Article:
Paying three to four times the gross earnings of a farm when buying one used to be regarded as reasonable.
That’s probably where values are at the moment.
I don’t know what the reasonable ratio between urban house values and average wages is but when houses in low income suburbs are selling for more than a million dollars it is well below current prices.
Last month an unremarkable 1960s weatherboard house on less than a quarter acre section in Ōtara in South Auckland sold for $1.01 million.
Another – which 12 years ago sold for $340,000 – went for $1.1m, more than triple its last sale price in October.
Manukau Ward councillor Efeso Collins said more than 80 percent of Pacific people did not own their own homes, and rising house prices were a cause of pain for his constituents, as rents went up and incomes did not.
“That means there are times where some people have to go without,” Collins said.
“I know there are parents who are decreasing the number of meals they’re having to ensure that the kids are eating enough, and getting three basic meals a day. That’s part of what I call the social trauma that’s being faced by many constituents that I work with.”
He said people felt hopelessness about the situation, which they did not think would get any better.
“I think people have given up. There are many people in the Manukau Ward… that have just given up.
“I’m really disappointed with what the government’s done. I think the government’s thrown money at a banking system that in my view isn’t working, and that’s not going to keep house prices down.” . .
Low interest rates are part of the problem but the root cause is simply demand outstripping supply and the ridiculously high prices of houses is feeding through to higher rents:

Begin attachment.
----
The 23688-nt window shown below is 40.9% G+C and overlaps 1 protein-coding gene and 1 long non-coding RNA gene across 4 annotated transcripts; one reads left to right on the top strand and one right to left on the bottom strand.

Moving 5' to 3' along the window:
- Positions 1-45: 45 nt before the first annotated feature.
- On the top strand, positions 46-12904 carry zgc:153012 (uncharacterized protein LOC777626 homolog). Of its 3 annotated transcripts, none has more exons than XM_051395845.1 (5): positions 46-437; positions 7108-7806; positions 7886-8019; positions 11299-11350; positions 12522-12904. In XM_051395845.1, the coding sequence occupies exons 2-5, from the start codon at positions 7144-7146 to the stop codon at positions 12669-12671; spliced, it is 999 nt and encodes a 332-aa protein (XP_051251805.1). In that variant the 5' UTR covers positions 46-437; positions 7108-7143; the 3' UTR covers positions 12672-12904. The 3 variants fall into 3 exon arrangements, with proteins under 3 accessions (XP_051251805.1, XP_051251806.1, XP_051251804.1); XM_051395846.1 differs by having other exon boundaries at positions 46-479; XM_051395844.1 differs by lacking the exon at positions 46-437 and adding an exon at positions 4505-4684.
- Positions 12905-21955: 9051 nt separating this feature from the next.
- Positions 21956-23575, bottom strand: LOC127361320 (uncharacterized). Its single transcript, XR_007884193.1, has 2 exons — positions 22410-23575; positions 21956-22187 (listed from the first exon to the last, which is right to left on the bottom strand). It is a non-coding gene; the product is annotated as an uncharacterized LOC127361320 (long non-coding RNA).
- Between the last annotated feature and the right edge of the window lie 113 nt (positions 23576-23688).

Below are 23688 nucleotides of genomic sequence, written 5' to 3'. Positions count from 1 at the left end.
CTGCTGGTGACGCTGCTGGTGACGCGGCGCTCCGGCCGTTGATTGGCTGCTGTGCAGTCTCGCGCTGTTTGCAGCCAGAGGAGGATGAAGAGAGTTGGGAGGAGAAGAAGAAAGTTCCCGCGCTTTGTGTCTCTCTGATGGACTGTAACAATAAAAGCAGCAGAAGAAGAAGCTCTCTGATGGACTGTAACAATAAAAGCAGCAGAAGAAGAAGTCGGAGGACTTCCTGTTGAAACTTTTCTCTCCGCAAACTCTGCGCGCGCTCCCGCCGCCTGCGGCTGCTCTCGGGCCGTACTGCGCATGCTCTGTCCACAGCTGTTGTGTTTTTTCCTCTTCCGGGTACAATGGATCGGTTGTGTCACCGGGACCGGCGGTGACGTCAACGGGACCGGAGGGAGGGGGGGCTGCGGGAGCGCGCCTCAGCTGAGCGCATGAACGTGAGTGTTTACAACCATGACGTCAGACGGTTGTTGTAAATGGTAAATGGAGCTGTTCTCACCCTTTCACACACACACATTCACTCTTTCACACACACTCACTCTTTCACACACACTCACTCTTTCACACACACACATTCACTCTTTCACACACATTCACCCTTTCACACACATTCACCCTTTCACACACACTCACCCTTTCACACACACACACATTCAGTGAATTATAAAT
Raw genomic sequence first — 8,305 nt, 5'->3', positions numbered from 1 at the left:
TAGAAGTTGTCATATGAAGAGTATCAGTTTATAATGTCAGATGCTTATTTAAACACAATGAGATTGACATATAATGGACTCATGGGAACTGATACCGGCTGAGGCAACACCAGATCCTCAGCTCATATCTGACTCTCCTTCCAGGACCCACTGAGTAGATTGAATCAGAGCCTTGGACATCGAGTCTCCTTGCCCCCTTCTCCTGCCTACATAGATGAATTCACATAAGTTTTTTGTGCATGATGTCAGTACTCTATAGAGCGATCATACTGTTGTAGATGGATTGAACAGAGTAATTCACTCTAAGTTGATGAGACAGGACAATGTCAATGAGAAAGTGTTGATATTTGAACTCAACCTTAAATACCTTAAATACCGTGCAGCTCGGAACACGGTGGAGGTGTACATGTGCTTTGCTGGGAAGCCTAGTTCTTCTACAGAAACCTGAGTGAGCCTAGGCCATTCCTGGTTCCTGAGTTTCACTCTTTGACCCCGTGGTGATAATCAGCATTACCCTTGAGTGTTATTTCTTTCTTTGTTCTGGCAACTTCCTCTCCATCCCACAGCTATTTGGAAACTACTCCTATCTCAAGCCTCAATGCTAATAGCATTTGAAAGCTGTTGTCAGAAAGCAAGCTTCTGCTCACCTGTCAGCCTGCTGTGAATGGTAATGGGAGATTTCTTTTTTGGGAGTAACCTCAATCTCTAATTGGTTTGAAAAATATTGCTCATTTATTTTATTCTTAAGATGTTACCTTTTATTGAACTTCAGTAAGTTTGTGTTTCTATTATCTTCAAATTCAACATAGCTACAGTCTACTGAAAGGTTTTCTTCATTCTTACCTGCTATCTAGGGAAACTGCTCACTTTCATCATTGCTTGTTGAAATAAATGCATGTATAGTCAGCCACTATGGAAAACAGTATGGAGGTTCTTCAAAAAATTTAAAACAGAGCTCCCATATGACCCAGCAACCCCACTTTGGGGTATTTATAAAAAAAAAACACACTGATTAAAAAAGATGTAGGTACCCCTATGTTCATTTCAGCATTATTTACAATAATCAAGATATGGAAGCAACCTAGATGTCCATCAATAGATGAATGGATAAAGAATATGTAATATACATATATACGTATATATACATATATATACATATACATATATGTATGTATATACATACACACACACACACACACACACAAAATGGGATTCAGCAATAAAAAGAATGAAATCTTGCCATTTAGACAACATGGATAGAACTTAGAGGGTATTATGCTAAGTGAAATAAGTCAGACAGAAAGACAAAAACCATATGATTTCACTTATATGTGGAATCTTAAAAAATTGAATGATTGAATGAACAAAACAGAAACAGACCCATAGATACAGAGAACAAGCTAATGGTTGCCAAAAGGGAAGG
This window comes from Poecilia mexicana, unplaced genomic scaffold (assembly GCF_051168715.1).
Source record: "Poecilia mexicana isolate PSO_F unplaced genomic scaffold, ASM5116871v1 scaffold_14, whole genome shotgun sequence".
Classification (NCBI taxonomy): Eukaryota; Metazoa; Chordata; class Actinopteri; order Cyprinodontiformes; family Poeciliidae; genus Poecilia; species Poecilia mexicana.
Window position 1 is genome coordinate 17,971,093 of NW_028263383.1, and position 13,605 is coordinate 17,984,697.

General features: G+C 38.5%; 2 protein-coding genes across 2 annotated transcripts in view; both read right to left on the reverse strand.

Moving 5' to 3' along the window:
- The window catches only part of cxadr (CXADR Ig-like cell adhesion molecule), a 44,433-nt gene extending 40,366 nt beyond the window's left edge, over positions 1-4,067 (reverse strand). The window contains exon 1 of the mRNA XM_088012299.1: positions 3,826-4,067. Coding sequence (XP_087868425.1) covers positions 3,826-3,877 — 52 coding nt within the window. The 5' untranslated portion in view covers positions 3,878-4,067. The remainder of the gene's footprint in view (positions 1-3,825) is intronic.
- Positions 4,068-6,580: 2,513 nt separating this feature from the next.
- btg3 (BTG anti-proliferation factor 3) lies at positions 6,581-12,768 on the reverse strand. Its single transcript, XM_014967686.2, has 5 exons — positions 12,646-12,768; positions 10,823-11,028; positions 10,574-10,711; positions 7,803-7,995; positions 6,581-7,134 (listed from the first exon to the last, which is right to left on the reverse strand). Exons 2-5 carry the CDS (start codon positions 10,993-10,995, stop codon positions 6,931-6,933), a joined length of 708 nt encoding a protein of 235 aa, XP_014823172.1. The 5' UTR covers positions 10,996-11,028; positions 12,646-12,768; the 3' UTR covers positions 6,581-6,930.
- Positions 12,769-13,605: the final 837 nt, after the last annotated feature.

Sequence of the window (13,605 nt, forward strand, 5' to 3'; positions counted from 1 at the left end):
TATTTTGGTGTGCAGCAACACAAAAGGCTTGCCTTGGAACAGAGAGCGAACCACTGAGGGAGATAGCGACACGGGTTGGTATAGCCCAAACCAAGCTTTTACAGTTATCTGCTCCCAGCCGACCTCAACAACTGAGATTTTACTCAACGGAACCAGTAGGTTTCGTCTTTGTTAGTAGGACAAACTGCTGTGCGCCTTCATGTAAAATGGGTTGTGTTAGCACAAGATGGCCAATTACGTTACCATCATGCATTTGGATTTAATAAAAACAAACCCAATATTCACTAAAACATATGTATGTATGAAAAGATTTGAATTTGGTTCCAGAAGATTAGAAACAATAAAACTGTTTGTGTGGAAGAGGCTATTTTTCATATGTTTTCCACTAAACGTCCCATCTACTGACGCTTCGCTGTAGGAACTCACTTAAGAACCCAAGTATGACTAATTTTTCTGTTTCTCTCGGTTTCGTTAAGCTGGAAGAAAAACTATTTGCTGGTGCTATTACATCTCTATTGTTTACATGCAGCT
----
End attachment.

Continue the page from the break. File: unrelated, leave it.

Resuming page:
New Zealand’s national median weekly rental price finished off the year 21 per cent higher than it was at the end of 2015 according to the latest Trade Me Rental Price Index.
Trade Me Property spokesperson Logan Mudge said the national median weekly rent was $520 last month, marking a 4 per cent increase on the same month in 2019 and a 21 per cent increase on this time in 2015. “November’s median weekly rent matched the all-time high we first saw in February this year.”
Nationally, supply was up by 6 per cent in November when compared with the same month last year. “This is the biggest year-on-year increase in supply we have seen since June. However, with demand sky-high, up by a whopping 20 per cent year-on-year, rental prices around the country have stayed very high.” . .
How can any but the wealthy afford even the basic necessities let alone save for a deposit on a house when they’re paying so much in rent?
How much longer can this madness last?
When farm prices get too high, people stop buying and prices come back a bit.
The ones who get hurt by that are those forced to sell at prices that take most, all, or, sometimes more than all, of their equity.
If there’s a correction in house prices that will happen to some people.
If it doesn’t, is there an alternative to even more people being hurt by escalating rents and the worsening gap between what they could afford to pay for a house and the asking price?